Everyone knows the story of Apollo 11 landing on the moon, but fewer know about Luna 15: The Soviet lunar lander that was busy crashing into the moon’s surface as America’s astronauts toured the Sea of Tranquility.
On July 20, 1969, Neil Armstrong and Buzz Aldrin made history as they climbed out of the lunar module and onto the powdery soil of Earth’s moon. It was the crowning achievement for thousands of Americans who poured their blood, sweat, and tears into the Apollo program, and it was a massive PR victory for the United States after coming in second place time and time again to the Soviets.
After the United States developed the atomic bomb and used it to bring the Pacific theater of World War II to a close, the nation emerged as a global superpower without equal… but in 1949, the Soviets proved they had the atom bomb too. In 1958, they had also matched America’s more powerful hydrogen bomb. In 1957, with the Soviet launch of Sputnik 1, the USSR was no longer chasing America’s tail… it was in the lead.
When the Soviets were winning the Space Race
Related: How the CIA hijacked a Soviet spacecraft in 1959
In 1959, the Soviets managed to reach the moon with a probe. In 1960, the Soviets put the first animals in orbit. In 1961, Soviet cosmonaut Yuri Gagarin became the first human being to orbit the earth. The technological tide had turned in the Soviet’s favor, and in the United States, it was nothing short of an existential crisis.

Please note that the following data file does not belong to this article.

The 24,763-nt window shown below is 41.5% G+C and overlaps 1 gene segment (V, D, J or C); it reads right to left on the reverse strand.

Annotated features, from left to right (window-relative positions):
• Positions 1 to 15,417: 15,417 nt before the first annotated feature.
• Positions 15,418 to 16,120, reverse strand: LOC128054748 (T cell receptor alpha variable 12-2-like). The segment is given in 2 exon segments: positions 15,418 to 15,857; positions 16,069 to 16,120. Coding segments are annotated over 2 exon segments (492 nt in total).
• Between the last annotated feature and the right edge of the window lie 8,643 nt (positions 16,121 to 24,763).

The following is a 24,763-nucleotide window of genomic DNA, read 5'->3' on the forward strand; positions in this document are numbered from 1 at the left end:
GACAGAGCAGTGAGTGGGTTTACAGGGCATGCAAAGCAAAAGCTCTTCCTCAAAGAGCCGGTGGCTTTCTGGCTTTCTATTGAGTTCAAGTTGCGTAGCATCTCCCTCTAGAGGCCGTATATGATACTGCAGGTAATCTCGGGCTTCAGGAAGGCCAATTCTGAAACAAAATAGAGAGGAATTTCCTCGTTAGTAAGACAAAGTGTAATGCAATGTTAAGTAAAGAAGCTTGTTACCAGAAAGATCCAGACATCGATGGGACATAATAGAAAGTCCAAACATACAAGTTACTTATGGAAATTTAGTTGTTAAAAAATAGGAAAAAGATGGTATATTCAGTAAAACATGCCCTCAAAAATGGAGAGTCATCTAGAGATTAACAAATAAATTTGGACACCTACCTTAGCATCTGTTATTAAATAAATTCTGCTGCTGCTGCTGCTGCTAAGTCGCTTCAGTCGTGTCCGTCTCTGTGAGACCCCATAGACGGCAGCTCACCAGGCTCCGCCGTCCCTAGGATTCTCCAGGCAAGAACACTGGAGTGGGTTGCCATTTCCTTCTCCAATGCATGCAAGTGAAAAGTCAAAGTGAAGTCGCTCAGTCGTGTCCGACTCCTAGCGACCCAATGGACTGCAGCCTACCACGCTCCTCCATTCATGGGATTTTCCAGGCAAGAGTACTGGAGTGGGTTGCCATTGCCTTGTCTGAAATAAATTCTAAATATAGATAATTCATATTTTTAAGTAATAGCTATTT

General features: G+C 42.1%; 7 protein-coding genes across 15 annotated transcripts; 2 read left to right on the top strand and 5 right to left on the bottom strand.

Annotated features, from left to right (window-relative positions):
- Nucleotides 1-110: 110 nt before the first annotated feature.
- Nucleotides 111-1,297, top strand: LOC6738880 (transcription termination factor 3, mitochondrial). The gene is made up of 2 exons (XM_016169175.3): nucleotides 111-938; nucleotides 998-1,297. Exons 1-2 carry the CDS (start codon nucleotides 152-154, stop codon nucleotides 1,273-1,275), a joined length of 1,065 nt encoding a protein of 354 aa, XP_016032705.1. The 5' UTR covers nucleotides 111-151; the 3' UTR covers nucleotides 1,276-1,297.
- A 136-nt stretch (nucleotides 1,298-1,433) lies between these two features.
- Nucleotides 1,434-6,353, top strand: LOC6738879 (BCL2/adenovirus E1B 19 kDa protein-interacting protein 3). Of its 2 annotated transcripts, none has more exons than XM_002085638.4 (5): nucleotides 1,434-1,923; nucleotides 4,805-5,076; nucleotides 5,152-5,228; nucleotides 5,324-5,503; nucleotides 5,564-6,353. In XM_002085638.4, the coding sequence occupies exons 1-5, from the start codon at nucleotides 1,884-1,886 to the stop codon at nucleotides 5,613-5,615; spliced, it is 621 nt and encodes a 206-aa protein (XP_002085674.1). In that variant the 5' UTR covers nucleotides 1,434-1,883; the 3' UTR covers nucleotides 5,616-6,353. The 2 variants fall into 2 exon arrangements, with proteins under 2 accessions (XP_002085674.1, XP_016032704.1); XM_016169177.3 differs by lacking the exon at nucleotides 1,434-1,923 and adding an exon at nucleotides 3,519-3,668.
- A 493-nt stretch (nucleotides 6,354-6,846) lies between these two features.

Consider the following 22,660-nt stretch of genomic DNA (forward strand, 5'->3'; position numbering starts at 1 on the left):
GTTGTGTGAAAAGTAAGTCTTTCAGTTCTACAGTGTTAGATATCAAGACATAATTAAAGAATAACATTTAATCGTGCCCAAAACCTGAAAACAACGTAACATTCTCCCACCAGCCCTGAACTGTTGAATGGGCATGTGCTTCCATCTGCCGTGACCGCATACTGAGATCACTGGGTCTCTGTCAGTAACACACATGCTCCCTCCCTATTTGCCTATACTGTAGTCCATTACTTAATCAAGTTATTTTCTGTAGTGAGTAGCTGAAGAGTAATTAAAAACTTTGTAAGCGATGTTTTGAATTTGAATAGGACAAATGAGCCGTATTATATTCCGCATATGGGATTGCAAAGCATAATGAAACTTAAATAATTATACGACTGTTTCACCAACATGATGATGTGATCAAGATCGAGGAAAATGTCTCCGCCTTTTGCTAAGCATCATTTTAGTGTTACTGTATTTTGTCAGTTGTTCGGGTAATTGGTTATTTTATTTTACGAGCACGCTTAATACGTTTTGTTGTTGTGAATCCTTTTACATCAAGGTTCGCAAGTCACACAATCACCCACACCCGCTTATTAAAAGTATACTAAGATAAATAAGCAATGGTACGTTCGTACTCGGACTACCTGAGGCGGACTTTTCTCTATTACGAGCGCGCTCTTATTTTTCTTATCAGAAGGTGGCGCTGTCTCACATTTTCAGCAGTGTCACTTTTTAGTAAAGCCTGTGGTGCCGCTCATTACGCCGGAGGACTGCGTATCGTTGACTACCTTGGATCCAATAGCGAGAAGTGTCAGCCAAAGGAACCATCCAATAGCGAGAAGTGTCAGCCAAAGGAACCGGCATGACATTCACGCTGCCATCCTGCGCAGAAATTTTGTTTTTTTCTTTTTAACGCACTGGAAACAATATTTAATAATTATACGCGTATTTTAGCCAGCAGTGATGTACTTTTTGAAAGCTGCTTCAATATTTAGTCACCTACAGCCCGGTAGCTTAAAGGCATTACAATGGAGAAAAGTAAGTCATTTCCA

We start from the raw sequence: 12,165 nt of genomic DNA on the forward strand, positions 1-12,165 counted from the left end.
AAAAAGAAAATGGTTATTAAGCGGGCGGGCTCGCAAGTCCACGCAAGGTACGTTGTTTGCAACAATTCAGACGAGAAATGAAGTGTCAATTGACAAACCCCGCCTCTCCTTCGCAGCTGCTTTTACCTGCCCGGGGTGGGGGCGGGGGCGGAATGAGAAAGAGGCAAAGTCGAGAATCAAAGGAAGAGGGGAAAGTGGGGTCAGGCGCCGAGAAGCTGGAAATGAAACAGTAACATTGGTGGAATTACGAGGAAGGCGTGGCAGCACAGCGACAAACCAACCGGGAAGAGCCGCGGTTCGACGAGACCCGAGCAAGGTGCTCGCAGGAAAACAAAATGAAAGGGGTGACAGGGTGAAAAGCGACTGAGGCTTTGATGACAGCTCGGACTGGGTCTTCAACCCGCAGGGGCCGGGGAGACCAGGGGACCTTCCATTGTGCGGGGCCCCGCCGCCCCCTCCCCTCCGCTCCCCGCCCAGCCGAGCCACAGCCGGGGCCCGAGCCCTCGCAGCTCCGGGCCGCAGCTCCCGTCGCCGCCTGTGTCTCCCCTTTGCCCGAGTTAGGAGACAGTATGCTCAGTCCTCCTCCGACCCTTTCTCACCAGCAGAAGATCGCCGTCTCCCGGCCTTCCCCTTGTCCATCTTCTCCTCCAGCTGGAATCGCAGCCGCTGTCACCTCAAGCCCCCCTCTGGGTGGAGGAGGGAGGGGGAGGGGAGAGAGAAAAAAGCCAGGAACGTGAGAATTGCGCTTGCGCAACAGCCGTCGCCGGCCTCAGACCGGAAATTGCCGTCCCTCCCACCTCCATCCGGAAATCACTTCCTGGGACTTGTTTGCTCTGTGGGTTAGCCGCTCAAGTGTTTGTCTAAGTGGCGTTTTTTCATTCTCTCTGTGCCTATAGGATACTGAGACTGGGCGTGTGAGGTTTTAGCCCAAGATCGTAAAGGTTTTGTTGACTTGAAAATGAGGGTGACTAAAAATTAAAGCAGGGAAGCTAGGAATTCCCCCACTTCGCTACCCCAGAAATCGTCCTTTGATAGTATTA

The competition between the space-dominating Soviet Union and the perpetually second-place United States at the time was about far more than international prestige. In a very real way, the space race was about proving the efficacy of the American and Soviet governmental systems. Every Soviet success was a notch in the belt for the Soviet brand of communism, and America’s inability to compete in those early years was more than embarrassing… It was eroding the very fabric of America’s capitalist ideals. The United States was on its heels, but found renewed purpose on September 12 of 1962, when John F. Kennedy said America would make it to the moon by the end of the decade.